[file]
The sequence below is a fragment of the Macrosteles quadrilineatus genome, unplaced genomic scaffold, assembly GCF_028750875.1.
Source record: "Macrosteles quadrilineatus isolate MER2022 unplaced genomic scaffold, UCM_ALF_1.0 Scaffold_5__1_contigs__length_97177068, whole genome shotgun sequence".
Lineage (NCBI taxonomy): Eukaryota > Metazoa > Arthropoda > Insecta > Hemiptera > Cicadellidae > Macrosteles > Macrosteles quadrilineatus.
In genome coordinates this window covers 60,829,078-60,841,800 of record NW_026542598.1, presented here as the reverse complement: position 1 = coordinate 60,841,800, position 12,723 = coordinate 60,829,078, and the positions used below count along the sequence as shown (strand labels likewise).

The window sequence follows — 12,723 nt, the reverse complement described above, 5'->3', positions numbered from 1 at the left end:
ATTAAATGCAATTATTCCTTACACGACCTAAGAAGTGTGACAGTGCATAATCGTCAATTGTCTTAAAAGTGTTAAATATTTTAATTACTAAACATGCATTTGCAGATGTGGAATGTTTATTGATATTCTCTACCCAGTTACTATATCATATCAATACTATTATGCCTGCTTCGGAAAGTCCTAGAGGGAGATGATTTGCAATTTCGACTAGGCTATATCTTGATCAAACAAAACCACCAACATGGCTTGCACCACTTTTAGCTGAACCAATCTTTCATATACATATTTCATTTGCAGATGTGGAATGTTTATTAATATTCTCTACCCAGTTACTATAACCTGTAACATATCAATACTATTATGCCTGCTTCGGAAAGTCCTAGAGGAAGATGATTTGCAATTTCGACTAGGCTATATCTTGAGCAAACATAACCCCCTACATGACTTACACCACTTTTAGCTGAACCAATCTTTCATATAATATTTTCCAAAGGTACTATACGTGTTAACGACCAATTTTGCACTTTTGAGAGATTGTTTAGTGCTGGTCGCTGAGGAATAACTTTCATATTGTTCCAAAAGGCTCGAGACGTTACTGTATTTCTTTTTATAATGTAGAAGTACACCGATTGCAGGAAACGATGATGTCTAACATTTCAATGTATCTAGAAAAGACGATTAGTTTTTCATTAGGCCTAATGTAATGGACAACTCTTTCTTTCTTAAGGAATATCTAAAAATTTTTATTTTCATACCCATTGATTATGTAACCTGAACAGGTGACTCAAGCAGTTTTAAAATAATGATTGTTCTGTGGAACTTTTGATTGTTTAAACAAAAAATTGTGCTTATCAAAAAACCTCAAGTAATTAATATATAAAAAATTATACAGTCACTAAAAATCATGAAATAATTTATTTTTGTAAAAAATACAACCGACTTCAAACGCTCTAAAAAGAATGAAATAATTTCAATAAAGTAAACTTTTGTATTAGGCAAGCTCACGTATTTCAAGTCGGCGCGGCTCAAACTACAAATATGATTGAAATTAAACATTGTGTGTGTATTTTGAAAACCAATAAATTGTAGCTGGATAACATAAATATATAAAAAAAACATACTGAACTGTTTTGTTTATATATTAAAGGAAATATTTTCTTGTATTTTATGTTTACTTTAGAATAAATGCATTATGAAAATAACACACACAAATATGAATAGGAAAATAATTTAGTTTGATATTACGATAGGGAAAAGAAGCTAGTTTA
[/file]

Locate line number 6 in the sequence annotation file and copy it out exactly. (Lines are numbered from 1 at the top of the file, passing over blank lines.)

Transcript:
ATTAAATGCAATTATTCCTTACACGACCTAAGAAGTGTGACAGTGCATAATCGTCAATTGTCTTAAAAGTGTTAAATATTTTAATTACTAAACATGCATTTGCAGATGTGGAATGTTTATTGATATTCTCTACCCAGTTACTATATCATATCAATACTATTATGCCTGCTTCGGAAAGTCCTAGAGGGAGATGATTTGCAATTTCGACTAGGCTATATCTTGATCAAACAAAACCACCAACATGGCTTGCACCACTTTTAGCTGAACCAATCTTTCATATACATATTTCATTTGCAGATGTGGAATGTTTATTAATATTCTCTACCCAGTTACTATAACCTGTAACATATCAATACTATTATGCCTGCTTCGGAAAGTCCTAGAGGAAGATGATTTGCAATTTCGACTAGGCTATATCTTGAGCAAACATAACCCCCTACATGACTTACACCACTTTTAGCTGAACCAATCTTTCATATAATATTTTCCAAAGGTACTATACGTGTTAACGACCAATTTTGCACTTTTGAGAGATTGTTTAGTGCTGGTCGCTGAGGAATAACTTTCATATTGTTCCAAAAGGCTCGAGACGTTACTGTATTTCTTTTTATAATGTAGAAGTACACCGATTGCAGGAAACGATGATGTCTAACATTTCAATGTATCTAGAAAAGACGATTAGTTTTTCATTAGGCCTAATGTAATGGACAACTCTTTCTTTCTTAAGGAATATCTAAAAATTTTTATTTTCATACCCATTGATTATGTAACCTGAACAGGTGACTCAAGCAGTTTTAAAATAATGATTGTTCTGTGGAACTTTTGATTGTTTAAACAAAAAATTGTGCTTATCAAAAAACCTCAAGTAATTAATATATAAAAAATTATACAGTCACTAAAAATCATGAAATAATTTATTTTTGTAAAAAATACAACCGACTTCAAACGCTCTAAAAAGAATGAAATAATTTCAATAAAGTAAACTTTTGTATTAGGCAAGCTCACGTATTTCAAGTCGGCGCGGCTCAAACTACAAATATGATTGAAATTAAACATTGTGTGTGTATTTTGAAAACCAATAAATTGTAGCTGGATAACATAAATATATAAAAAAAACATACTGAACTGTTTTGTTTATATATTAAAGGAAATATTTTCTTGTATTTTATGTTTACTTTAGAATAAATGCATTATGAAAATAACACACACAAATATGAATAGGAAAATAATTTAGTTTGATATTACGATAGGGAAAAGAAGCTAGTTTA